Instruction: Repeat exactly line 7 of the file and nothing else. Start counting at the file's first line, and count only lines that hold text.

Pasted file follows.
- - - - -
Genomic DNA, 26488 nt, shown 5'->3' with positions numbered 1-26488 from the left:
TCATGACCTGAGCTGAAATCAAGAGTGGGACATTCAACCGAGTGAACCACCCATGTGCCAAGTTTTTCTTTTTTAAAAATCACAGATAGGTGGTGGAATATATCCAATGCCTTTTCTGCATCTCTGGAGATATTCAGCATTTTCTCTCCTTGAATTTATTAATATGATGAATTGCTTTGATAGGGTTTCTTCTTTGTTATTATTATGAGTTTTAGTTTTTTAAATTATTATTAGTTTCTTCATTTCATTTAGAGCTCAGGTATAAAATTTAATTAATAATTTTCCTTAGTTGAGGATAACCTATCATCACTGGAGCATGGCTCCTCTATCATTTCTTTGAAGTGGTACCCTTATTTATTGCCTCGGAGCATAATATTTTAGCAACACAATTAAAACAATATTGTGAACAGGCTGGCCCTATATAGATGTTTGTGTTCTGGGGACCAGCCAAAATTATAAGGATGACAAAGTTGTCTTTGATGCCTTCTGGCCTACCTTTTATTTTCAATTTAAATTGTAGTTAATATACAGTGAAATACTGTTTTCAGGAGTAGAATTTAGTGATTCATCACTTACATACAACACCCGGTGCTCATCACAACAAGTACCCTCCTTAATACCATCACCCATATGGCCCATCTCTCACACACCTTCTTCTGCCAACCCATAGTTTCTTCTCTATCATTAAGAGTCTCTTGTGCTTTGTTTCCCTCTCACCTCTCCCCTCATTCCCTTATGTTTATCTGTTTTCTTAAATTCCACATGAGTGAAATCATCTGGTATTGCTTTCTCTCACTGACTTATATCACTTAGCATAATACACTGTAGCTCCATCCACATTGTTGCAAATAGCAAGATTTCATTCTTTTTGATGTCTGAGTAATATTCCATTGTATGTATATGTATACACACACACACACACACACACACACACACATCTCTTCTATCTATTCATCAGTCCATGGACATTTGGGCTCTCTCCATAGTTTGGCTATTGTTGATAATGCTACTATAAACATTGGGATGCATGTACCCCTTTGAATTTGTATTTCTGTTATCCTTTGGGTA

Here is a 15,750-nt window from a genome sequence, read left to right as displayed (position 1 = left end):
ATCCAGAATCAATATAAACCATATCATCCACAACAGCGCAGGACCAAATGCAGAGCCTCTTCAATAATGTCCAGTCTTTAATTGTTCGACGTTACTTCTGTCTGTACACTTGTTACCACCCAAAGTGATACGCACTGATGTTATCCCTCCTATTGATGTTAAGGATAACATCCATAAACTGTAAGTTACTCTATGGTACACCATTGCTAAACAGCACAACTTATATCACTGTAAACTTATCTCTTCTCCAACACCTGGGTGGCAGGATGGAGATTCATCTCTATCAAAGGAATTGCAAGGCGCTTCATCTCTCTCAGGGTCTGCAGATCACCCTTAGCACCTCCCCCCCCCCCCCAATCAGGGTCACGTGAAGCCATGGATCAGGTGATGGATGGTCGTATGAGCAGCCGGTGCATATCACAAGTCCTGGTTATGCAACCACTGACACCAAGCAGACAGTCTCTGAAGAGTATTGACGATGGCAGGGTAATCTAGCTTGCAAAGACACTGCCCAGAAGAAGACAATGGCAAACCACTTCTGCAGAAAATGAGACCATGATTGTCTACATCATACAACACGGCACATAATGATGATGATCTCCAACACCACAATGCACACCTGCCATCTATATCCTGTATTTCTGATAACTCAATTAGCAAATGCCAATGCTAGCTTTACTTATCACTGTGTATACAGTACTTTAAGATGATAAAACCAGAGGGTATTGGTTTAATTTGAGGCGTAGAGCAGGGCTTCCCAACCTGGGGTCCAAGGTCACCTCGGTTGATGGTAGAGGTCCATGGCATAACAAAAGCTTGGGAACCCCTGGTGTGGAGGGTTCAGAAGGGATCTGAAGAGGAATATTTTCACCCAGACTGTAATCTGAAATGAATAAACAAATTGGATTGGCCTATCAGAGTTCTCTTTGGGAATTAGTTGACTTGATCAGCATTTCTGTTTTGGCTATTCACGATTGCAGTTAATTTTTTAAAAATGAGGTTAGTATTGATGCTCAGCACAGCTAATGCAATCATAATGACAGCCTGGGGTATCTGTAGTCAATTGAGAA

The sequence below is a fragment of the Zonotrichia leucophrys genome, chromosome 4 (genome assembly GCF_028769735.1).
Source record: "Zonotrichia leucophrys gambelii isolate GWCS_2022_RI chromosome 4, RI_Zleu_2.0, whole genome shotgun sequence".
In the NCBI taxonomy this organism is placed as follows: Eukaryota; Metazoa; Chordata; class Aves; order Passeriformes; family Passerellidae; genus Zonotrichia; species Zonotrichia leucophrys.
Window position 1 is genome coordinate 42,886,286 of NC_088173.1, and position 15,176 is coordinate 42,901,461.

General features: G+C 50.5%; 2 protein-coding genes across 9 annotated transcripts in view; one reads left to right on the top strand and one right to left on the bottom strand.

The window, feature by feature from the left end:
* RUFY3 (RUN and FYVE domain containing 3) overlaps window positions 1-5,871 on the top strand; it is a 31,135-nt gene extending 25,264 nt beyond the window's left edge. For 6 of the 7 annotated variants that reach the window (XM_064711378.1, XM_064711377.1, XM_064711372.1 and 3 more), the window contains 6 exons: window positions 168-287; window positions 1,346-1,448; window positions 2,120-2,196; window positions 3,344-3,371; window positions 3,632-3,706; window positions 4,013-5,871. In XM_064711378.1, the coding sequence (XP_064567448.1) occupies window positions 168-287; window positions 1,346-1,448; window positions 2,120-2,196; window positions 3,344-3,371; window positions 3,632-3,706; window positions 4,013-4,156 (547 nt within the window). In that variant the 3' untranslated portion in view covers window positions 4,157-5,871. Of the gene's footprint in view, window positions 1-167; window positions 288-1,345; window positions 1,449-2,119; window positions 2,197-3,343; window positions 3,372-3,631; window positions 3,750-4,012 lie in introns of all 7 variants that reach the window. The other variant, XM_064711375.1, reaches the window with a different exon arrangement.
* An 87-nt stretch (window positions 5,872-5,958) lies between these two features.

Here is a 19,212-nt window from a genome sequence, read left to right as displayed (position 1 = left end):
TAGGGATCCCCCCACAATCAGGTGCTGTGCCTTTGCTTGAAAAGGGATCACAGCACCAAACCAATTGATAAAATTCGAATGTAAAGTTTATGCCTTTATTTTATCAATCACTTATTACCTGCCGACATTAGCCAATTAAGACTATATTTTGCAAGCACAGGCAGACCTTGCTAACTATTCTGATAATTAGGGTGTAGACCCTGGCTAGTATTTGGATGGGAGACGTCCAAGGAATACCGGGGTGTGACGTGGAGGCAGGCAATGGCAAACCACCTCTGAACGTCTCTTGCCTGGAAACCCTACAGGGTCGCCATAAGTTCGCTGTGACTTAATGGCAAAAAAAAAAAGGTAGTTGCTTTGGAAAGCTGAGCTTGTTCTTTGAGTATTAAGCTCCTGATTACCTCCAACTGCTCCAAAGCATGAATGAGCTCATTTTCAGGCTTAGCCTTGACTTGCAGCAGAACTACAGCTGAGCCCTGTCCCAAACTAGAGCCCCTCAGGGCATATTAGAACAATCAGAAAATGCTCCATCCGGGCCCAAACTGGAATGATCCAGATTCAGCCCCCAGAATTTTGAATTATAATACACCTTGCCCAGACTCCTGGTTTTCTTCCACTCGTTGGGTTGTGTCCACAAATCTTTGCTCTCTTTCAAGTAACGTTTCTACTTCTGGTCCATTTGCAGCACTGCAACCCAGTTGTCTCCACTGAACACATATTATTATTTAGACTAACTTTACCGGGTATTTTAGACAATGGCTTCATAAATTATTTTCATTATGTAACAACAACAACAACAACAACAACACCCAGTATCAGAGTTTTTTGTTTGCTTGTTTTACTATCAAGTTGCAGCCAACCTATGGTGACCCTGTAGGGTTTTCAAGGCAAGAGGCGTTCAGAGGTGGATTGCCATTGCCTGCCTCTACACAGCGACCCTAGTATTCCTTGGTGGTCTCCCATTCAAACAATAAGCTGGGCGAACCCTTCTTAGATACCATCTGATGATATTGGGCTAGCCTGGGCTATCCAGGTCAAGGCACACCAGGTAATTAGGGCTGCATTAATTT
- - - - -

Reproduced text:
In the NCBI taxonomy this organism is placed as follows: Eukaryota; Metazoa; Chordata; class Aves; order Passeriformes; family Passerellidae; genus Zonotrichia; species Zonotrichia leucophrys.